In post 9, mhsmith0 wrote:Or you could look at it as "I'm picking the door the prize is NOT at" with your first pick. Therefore if the prize isn't behind your first pick (which it probably isn't) then you picked CORRECTLY (since you're switching and were trying to find a door without the prize) and it was in fact a good pick, not a bad pick. Does that help at all?


good explanation
wryyy

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Post Post #20  (ISO)  » Wed Jan 16, 2019 3:37 am

In post 18, shaft.ed wrote:Might be the wrong way of thinking about it, but what about a simpler explanation.

When you picked your door it had a 1/3 chance of being correct. Yes Monty opens a goat door, but that goat door doesn't change your odds because he can always open a goat door after your pick. Thus that doors odds remain 1 in 3.

However, for the switch door, you have new information. The goat door being opened does impact that door's odds since you are selecting it after the reveal. So it is a 1 in 2 chance of being the correct door.

We--eeell, this is the potential statistical artefact I'm thinking about.
I'm just trying to figure out if there's any result that changes based on the reveal - and it sort of seems that it does. Because from my own perspective I don't know if my pick fell into the 33% or the 66% bracket. Monty revealing a door reveals exactly one thing: of the two doors Monty could have picked, he picked -that door-. If he had both doors to choose from, then he took a 50/50 himself, otherwise he was forced. And he's forced 33% of the time (because 33% of the time, I picked correctly). That leaves a 66% chance that Monty picked something inconsequential. Granted, I no longer get to choose the option that Monty picked after he reveals - but then, he couldn't choose out of 3 either if I picked first. (So Monty gets information about the door I picked, although he always has the option to open a door with a goat because he knows which one not to open, if it exists between his choices.) Monty's expected choices are more logic-gate-like, as in 0|0, 0|1, 1|0. Perhaps there's some symmetry there?

I was just thinking about it in a different way - in terms of order of operations.
Let's say you are told that there are 3 options you will be able to choose from, but Monty reveals a goat *first*.
Monty can only pick from 2 of the 3, because one is a car. Monty is *forced* into 50/50 decision which is reduced by the fact he can only select from 66% of the options if he selects first.
This is definitely information because Monty *cannot* pick the car door. However, it doesn't give information on the remaining choices' probability for success because either of the remaining options has nothing qualifying it.
The information revealed amounts to "Monty picked door [x]" which you already know and provides nothing extra.

So...
You ignore that information and pick randomly of the 3 doors.
Then you look at whether you picked Monty's goat (which is no longer an option) and pick out of the remaining two doors if you did. If you did pick Monty's door, it seems like the other two options have the same probability of success because Monty was constrained similarly to you and your own decision is null. If you didn't - you're left with only one option for a switch (literally the "switch"), one of which Monty didn't pick.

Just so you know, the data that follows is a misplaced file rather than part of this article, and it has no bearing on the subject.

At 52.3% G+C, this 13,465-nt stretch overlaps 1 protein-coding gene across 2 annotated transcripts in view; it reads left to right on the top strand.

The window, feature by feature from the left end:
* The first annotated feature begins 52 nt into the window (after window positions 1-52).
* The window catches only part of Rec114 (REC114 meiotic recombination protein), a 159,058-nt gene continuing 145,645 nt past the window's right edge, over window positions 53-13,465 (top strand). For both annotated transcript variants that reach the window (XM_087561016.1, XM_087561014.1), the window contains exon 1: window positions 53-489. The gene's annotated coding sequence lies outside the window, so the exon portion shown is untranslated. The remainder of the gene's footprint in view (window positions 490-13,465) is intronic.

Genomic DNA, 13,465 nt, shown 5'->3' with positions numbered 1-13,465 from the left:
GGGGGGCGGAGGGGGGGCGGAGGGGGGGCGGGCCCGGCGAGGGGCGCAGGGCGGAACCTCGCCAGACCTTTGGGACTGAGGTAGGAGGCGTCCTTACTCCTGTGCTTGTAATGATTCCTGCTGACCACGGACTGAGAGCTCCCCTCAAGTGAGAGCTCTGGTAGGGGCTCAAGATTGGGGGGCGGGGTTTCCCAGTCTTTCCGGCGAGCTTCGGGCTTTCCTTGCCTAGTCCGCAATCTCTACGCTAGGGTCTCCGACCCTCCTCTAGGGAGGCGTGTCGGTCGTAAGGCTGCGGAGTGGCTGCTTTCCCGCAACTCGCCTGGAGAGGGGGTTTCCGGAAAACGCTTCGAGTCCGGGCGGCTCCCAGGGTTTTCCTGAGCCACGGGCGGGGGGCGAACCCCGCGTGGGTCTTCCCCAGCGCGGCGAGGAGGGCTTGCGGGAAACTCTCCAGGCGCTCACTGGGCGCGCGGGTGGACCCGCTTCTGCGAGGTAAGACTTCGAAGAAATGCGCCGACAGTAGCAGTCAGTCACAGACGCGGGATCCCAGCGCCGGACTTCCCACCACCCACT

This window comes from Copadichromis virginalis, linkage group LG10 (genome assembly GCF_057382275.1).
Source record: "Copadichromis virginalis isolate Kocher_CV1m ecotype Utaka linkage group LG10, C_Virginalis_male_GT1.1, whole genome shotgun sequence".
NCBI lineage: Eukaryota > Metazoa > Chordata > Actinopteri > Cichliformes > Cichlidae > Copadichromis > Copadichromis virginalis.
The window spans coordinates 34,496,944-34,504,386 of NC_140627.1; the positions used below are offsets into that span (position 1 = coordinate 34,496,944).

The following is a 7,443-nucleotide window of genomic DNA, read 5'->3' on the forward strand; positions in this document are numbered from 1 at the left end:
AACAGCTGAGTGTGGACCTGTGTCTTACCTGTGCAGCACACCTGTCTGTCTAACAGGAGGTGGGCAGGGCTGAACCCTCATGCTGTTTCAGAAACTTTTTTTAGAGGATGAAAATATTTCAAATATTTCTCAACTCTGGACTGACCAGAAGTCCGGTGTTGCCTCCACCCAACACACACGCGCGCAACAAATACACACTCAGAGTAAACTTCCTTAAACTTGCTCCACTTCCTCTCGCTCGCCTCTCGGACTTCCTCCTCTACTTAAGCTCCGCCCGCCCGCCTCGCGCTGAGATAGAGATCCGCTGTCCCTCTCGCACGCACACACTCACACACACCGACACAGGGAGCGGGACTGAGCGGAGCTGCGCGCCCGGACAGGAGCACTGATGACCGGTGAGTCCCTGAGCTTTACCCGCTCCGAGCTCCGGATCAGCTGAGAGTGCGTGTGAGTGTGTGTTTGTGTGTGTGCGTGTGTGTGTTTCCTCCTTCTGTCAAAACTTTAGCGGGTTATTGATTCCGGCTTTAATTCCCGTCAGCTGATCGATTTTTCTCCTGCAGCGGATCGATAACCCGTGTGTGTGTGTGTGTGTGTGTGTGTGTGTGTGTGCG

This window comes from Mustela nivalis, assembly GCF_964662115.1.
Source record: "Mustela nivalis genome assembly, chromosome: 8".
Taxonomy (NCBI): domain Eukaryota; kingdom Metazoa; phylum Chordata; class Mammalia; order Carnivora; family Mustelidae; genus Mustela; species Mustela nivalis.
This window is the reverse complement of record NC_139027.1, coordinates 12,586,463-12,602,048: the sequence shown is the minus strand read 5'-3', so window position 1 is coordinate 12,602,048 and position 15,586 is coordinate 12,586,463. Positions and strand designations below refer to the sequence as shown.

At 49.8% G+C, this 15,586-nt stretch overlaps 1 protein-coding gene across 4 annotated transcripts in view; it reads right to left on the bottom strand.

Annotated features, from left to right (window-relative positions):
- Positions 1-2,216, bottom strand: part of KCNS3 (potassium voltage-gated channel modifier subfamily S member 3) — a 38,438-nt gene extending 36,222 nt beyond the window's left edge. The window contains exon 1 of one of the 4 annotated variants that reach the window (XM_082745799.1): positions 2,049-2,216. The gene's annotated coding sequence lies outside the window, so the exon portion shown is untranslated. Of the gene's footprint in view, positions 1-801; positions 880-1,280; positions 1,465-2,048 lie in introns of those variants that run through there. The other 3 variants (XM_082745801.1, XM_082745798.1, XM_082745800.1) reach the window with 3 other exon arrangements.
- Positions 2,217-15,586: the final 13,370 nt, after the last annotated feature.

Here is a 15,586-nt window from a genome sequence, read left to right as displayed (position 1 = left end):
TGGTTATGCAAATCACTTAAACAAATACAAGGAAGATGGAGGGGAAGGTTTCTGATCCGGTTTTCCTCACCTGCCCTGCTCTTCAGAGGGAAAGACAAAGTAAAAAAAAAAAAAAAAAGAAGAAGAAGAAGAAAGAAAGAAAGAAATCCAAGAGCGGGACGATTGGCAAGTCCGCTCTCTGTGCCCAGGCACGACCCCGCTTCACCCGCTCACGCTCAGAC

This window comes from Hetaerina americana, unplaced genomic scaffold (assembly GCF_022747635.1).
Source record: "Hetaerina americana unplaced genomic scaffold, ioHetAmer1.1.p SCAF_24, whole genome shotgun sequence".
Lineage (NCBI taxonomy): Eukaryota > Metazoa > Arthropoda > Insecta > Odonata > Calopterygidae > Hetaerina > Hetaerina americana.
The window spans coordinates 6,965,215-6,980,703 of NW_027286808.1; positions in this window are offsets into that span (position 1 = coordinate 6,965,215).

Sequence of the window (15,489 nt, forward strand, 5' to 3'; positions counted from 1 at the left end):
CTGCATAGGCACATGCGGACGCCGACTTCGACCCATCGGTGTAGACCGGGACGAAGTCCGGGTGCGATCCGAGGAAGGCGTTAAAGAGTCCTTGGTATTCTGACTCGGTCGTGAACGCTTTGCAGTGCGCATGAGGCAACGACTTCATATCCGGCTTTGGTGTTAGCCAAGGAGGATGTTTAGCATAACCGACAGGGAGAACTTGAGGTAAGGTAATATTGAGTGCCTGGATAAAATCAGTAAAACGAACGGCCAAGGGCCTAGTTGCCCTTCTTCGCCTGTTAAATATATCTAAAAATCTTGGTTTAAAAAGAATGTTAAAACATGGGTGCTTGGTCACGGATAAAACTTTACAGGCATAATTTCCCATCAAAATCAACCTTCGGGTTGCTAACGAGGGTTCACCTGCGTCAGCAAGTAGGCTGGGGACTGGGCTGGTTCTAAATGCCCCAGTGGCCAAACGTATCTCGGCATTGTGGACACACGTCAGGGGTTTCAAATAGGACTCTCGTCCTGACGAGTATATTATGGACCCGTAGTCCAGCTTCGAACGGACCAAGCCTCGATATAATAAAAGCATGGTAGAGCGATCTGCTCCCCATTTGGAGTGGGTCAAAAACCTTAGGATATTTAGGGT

You know that there are 3 states, some of which are already collapsed because you know what Monty picked, and you know if you picked the same.
You did not pick what Monty picked and Monty picked (A) door (goat) | can switch
You did not pick what Monty picked and Monty picked (B) door (goat) | can switch
You picked what Monty picked and it was a goat | must switch (to A or B)

Yeah I dunno, I'm searching for the extra information here and I'm not finding it. Something either mechanical or concrete that links Monty's choice to my own choice without resorting to analogies like "Imagine Monty had 999 doors and told you that 998 of them were wrong".
It reminds me of the whole "where did the extra dollar come from" puzzle that I read years ago:
https://math.stackexchange.com/questions/15524/riddle-simple-arithmetic-problem-illusion

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Post Post #21  (ISO)  » Wed Jan 16, 2019 5:35 am

This has brought up a question for me that I’m struggling to answer. I’m probably either overthinking it or missing something obvious.

Normally in the Monty Hall problem, Monty specifically chooses a goat door, and you are made aware of this. Does anything about the answer change if, instead, he chooses a door randomly, regardless of whether or not it’s a car or goat?

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Post Post #22  (ISO)  » Wed Jan 16, 2019 6:11 am

if monty chooses the door randomly, it doesn't matter whether you switch

switching only makes sense because you're able to use the information monty has about the game

this aspect is typically not emphasized in the problem nor in the solutions, which is why many people consider the problem to be misleading

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Post Post #23  (ISO)  » Wed Jan 16, 2019 6:19 am

The only information Monty has about the game is whether he gets to pick one of two goats or whether he is forced to pick the goat instead of the car.

ed: I'm actually going to look up the code others are using

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Post Post #24  (ISO)  » Wed Jan 16, 2019 6:32 am

Posting this here because it seems interesting (it's a numberphile comment from youtube)

2 years ago
This is an EASY explanation.
You have 3 ways to play.
1: You pick Goat A, Monty shows Goat B, switch and you WIN
2: You pick Goat B, Monty shows Goat A, switch and you WIN
3: You pick the car, Monty either shows Goat A or B, you switch and LOSE

2 times out of 3 you win.

The comment below it contains

most 50/50 people say that the door Monty opens doesn’t matter

egh, anyway